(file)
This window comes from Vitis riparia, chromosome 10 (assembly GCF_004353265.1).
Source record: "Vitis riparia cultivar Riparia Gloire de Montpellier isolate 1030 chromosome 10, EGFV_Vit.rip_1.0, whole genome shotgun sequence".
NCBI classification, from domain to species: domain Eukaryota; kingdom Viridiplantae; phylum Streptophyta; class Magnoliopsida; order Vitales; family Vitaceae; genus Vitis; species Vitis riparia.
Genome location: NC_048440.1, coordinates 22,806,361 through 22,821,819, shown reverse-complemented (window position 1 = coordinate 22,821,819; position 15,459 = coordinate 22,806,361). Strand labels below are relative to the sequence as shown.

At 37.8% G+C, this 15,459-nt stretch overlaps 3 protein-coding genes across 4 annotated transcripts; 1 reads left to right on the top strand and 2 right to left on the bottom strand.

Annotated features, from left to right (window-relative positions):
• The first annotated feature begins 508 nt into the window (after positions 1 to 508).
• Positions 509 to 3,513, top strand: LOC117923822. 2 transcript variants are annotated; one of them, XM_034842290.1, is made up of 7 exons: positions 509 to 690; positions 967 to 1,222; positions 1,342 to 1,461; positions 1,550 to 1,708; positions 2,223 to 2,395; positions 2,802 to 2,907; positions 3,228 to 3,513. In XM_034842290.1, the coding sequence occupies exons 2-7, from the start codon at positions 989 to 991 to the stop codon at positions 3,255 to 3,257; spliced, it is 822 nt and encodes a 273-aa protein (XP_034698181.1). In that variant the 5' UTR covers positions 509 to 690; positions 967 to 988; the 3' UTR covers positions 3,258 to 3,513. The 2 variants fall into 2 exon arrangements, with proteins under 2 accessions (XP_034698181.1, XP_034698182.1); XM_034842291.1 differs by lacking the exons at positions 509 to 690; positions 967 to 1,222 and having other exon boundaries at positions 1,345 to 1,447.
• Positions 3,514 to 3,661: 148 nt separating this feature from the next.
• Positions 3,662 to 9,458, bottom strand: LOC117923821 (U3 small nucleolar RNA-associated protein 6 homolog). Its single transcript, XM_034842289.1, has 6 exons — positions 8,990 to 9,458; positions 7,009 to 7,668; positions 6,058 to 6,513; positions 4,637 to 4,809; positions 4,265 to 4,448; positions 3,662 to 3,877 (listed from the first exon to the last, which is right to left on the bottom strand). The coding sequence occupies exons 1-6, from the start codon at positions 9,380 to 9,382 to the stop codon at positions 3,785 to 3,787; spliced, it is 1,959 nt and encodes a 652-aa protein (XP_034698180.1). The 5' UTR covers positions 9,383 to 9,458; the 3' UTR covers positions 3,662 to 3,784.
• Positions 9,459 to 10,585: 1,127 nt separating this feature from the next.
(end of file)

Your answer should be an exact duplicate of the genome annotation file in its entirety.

This window comes from Vitis riparia, chromosome 10 (assembly GCF_004353265.1).
Source record: "Vitis riparia cultivar Riparia Gloire de Montpellier isolate 1030 chromosome 10, EGFV_Vit.rip_1.0, whole genome shotgun sequence".
NCBI classification, from domain to species: domain Eukaryota; kingdom Viridiplantae; phylum Streptophyta; class Magnoliopsida; order Vitales; family Vitaceae; genus Vitis; species Vitis riparia.
Genome location: NC_048440.1, coordinates 22,806,361 through 22,821,819, shown reverse-complemented (window position 1 = coordinate 22,821,819; position 15,459 = coordinate 22,806,361). Strand labels below are relative to the sequence as shown.

At 37.8% G+C, this 15,459-nt stretch overlaps 3 protein-coding genes across 4 annotated transcripts; 1 reads left to right on the top strand and 2 right to left on the bottom strand.

Annotated features, from left to right (window-relative positions):
• The first annotated feature begins 508 nt into the window (after positions 1 to 508).
• Positions 509 to 3,513, top strand: LOC117923822. 2 transcript variants are annotated; one of them, XM_034842290.1, is made up of 7 exons: positions 509 to 690; positions 967 to 1,222; positions 1,342 to 1,461; positions 1,550 to 1,708; positions 2,223 to 2,395; positions 2,802 to 2,907; positions 3,228 to 3,513. In XM_034842290.1, the coding sequence occupies exons 2-7, from the start codon at positions 989 to 991 to the stop codon at positions 3,255 to 3,257; spliced, it is 822 nt and encodes a 273-aa protein (XP_034698181.1). In that variant the 5' UTR covers positions 509 to 690; positions 967 to 988; the 3' UTR covers positions 3,258 to 3,513. The 2 variants fall into 2 exon arrangements, with proteins under 2 accessions (XP_034698181.1, XP_034698182.1); XM_034842291.1 differs by lacking the exons at positions 509 to 690; positions 967 to 1,222 and having other exon boundaries at positions 1,345 to 1,447.
• Positions 3,514 to 3,661: 148 nt separating this feature from the next.
• Positions 3,662 to 9,458, bottom strand: LOC117923821 (U3 small nucleolar RNA-associated protein 6 homolog). Its single transcript, XM_034842289.1, has 6 exons — positions 8,990 to 9,458; positions 7,009 to 7,668; positions 6,058 to 6,513; positions 4,637 to 4,809; positions 4,265 to 4,448; positions 3,662 to 3,877 (listed from the first exon to the last, which is right to left on the bottom strand). The coding sequence occupies exons 1-6, from the start codon at positions 9,380 to 9,382 to the stop codon at positions 3,785 to 3,787; spliced, it is 1,959 nt and encodes a 652-aa protein (XP_034698180.1). The 5' UTR covers positions 9,383 to 9,458; the 3' UTR covers positions 3,662 to 3,784.
• Positions 9,459 to 10,585: 1,127 nt separating this feature from the next.